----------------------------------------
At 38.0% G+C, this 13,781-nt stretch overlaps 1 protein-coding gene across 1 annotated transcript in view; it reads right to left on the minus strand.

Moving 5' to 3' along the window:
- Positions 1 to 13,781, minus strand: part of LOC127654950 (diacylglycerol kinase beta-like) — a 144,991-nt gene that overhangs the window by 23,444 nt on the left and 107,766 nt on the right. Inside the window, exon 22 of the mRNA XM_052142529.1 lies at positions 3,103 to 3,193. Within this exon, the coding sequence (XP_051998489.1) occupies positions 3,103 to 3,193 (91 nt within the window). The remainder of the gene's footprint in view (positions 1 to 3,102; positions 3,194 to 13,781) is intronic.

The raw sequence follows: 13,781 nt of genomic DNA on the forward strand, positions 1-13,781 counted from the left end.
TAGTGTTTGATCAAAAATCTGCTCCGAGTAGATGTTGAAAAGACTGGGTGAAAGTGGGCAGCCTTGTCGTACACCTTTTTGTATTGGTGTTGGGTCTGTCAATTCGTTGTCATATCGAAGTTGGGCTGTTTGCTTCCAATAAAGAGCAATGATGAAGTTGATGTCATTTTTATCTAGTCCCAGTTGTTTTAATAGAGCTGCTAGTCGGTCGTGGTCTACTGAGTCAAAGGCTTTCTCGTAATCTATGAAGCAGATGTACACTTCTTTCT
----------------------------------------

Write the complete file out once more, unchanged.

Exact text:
At 38.0% G+C, this 13,781-nt stretch overlaps 1 protein-coding gene across 1 annotated transcript in view; it reads right to left on the minus strand.

Moving 5' to 3' along the window:
- Positions 1 to 13,781, minus strand: part of LOC127654950 (diacylglycerol kinase beta-like) — a 144,991-nt gene that overhangs the window by 23,444 nt on the left and 107,766 nt on the right. Inside the window, exon 22 of the mRNA XM_052142529.1 lies at positions 3,103 to 3,193. Within this exon, the coding sequence (XP_051998489.1) occupies positions 3,103 to 3,193 (91 nt within the window). The remainder of the gene's footprint in view (positions 1 to 3,102; positions 3,194 to 13,781) is intronic.

The raw sequence follows: 13,781 nt of genomic DNA on the forward strand, positions 1-13,781 counted from the left end.
TAGTGTTTGATCAAAAATCTGCTCCGAGTAGATGTTGAAAAGACTGGGTGAAAGTGGGCAGCCTTGTCGTACACCTTTTTGTATTGGTGTTGGGTCTGTCAATTCGTTGTCATATCGAAGTTGGGCTGTTTGCTTCCAATAAAGAGCAATGATGAAGTTGATGTCATTTTTATCTAGTCCCAGTTGTTTTAATAGAGCTGCTAGTCGGTCGTGGTCTACTGAGTCAAAGGCTTTCTCGTAATCTATGAAGCAGATGTACACTTCTTTCT